Nabz News Review - April 4, 2014

This week in human rights in Iran


The Supreme Leader Ayatollah Ali Khamenei agreed to pardon or reduce the sentences of 920 prisoners to commemorate the 35th anniversary of the founding of the Islamic Republic. The announcement did not indicate however, whether those pardoned included any of the people the United Nations says are currently in jail for political offenses . The latest report released in March 2014 by UN Special Rapporteur to Iran Ahmed Shaheed documents at least 895 prisoners of conscience and political prisoners imprisoned, including 379 political activists, 292 religious practitioners, 92 human rights defenders (including 50 ethnic rights activists), 71 civic activists, 37 journalists and netizens, and 24 student activists. Since being elected President Hassan Rouhani has promised to increase political freedoms, and while 80 political prisoners were freed last September, Rouhani has not made significant policy changes on political freedoms. Some argue that the reason Rouhani has not made significant steps in addressing political freedoms is because he may be a bit wary of antagonizing the powerful hardliners sceptical of his rapprochement with the West over the nuclear program. Meanwhile, Arjang Davoodi, a political prisoner at Central Bandar Abbas Prison has been in solitary confinement for four months ago; labor activist and political prisoner Reza Shahabi Zakaria who was out medical furlough was suddenly sent back Evin Prison against his physicians recommendations; and two Arab political prisoners sentenced to death, Seyed Khalid Mousavi and Ali Chabishat, were transferred from Dezfool Prison to an unknown location.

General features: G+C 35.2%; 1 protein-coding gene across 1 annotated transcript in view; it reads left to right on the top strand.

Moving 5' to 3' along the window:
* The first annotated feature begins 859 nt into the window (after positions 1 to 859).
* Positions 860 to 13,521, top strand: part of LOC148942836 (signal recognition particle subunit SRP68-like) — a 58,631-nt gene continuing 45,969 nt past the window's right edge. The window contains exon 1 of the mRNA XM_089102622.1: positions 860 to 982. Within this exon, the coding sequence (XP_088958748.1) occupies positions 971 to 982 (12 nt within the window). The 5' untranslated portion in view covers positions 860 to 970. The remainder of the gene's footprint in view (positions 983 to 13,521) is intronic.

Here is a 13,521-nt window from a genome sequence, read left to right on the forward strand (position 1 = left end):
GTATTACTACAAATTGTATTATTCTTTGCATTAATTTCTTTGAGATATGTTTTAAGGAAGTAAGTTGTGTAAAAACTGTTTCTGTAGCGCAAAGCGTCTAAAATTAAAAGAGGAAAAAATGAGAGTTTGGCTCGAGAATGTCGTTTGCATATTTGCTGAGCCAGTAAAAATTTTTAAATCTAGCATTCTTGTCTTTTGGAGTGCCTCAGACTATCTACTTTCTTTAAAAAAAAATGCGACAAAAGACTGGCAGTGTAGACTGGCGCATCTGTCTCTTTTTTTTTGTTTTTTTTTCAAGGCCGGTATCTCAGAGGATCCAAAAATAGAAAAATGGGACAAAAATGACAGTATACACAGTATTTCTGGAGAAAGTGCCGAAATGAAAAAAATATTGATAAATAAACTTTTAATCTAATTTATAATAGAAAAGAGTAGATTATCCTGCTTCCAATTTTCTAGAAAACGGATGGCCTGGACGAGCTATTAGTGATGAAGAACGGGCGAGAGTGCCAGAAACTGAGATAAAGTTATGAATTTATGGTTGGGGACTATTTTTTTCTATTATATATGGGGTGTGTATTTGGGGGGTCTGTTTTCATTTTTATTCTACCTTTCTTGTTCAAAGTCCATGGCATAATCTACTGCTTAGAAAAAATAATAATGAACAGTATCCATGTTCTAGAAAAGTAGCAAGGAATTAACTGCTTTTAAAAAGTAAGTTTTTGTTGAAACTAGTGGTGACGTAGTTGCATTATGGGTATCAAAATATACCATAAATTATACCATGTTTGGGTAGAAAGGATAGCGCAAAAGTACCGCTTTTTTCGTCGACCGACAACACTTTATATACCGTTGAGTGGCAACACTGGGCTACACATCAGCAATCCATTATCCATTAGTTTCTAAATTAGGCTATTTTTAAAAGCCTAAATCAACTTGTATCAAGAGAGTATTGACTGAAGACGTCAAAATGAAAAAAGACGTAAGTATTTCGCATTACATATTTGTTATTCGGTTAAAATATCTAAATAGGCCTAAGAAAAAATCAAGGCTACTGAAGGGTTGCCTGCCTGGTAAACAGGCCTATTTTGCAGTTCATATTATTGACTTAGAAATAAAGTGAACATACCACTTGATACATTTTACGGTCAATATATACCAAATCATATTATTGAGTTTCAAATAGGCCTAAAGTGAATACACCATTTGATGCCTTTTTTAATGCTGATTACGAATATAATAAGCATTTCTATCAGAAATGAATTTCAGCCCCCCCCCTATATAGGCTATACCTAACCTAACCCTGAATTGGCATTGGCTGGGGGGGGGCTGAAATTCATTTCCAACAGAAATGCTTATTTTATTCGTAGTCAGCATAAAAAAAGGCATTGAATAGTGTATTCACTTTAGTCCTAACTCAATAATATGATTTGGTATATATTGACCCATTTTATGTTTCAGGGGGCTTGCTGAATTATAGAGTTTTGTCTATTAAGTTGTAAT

While Iran is a multinational and multiethnic country that consists of Khuzestani Arabs, Azerbaijani Turks, Balochs, Kurds, Turkmen, and many more, minorities are discriminated against and many cultural manifestations of non-Persian traditions are suppressed. In the same report released by the UN in March, since January, at least 50 ethnic rights defenders, 28 civic and cultural activists and 200 ethnic political activists were reported detained or imprisoned. Many sources have challenged the legality of these detentions and convictions, alleging torture and denial of fair trial standards for a majority of these individuals. In late March, two Kurds, Seyed Velayat Hossaini and Kavoos Abdollah Zadeh, were summoned the intelligence service for their cooperation with Party of Free Life of Kurdistan (PJAK). Similarly, imprisoned Kurdish journalist Adnan Hassanpour was sent into exile to the Central Prison of Zahedan. Hassanpour was a journalist for of Yasou Hafteh Nameh, which was published in Kurdish and Persian. This publication had been charged with acting against national security and disturbing the public and banned in 2005.